by Natalie Korman
Carson McCullers, a celebrated author who lived in South Nyack from 1945 until the time of her death in 1967, always wrote about her original home, the South. At the age of just twenty-three, she published her debut novel The Heart is a Lonely Hunter, which chronicles the lonely lives of the citizens of a small town in her home state of Georgia. It was a huge success, now considered part of the American canon, named by Time as one of the best English-language books of the 20th century. Even her novella, The Member of Wedding–which was written during her years in Nyack and made into a hit Broadway play and Hollywood movie–is about coming of age in the South.
Though she lived, died and was buried in Nyack, she will always be known as a Southern Gothic writer, named in the same breath as writers like Flannery O’Connor and Truman Capote. She was good friends with the great playwright, Tennessee Williams, whose name bespeaks his origins. But though the town on the Hudson was not featured in her stories, the writer did not reject Nyack at all.
In fact, she felt a close bond to it, especially as a place where art flourished. In a biography of McCullers by Josayne Savigneau, “Carson McCullers: A Life” the author is quoted as saying that Nyack was “wide open to the world. Our community, Nyack and its environs, is indeed proud of its artists, and for the best of reasons Nyack is my adopted home, where I have lived for more than ten years. I did not want to live in a self-conscious ‘arty’ community. Nyack, while proud of its artists, is not a self-conscious town.”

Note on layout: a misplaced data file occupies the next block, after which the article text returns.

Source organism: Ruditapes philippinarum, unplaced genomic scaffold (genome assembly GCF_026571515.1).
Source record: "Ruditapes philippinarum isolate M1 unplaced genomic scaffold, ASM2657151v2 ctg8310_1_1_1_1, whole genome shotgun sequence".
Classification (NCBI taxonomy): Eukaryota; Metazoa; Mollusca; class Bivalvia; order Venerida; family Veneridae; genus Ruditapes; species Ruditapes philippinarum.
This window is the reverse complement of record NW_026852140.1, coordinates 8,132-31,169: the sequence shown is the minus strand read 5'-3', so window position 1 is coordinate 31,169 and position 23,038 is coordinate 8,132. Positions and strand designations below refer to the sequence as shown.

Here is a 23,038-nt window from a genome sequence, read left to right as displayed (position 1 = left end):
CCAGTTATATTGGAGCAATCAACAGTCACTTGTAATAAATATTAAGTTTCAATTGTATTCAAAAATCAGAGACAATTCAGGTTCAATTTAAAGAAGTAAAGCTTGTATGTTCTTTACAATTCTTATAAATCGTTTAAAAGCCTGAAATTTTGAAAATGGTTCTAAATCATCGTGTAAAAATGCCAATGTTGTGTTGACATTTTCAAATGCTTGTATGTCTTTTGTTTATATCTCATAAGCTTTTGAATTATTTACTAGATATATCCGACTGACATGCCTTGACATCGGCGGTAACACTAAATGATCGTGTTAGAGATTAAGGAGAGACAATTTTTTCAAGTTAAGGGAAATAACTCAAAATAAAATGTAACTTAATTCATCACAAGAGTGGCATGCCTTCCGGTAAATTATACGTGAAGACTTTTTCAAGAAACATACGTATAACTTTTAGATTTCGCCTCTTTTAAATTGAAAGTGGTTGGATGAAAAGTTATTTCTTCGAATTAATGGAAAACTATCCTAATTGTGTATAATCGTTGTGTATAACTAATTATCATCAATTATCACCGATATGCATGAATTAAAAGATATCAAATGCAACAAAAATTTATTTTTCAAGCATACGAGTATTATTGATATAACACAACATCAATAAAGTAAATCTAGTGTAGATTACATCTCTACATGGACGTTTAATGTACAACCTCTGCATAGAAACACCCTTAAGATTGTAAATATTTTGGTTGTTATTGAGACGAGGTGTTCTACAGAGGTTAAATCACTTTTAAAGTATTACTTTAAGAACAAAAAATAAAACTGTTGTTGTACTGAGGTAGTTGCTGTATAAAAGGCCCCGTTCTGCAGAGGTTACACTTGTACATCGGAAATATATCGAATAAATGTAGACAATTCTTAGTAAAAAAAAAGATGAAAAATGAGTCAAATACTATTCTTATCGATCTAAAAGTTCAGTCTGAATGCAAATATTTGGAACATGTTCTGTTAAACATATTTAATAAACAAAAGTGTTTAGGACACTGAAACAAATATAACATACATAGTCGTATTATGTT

McCullers’ description of Nyack is relevant today. The arts and the arts’ link to the cultural and physical makeup of Nyack are immediate concerns of many Nyack residents today. Carson McCullers spoke highly of other artists like Helen Hayes who resided here, modestly leaving herself out of the mix of greats. It is difficult to know whether McCullers knew what an indelible mark she would make on Nyack. She was a celebrity in her own right, with her close connections with Broadway and Hollywood. She even hosted a party on South Broadway in 1959 where guests included Arthur Miller and Marilyn Monroe. Though she traveled back and forth to Paris, New York, solidifying herself as great in literary circles, she always came home to Nyack.
McCullers’ Georgia birthplace is also home to the Carson McCullers Center at Columbus State University. The Website for the center includes a section on Nyack which hopes to one day “…maintain a lasting tribute to Carson McCullers [by leaving] McCullers’ house in Nyack, New York, to Columbus State University.” The McCullers house in Nyack is included in the National Register of Historic Places.
Nyack is still ‘proud of our artists,’ including Carson McCullers herself.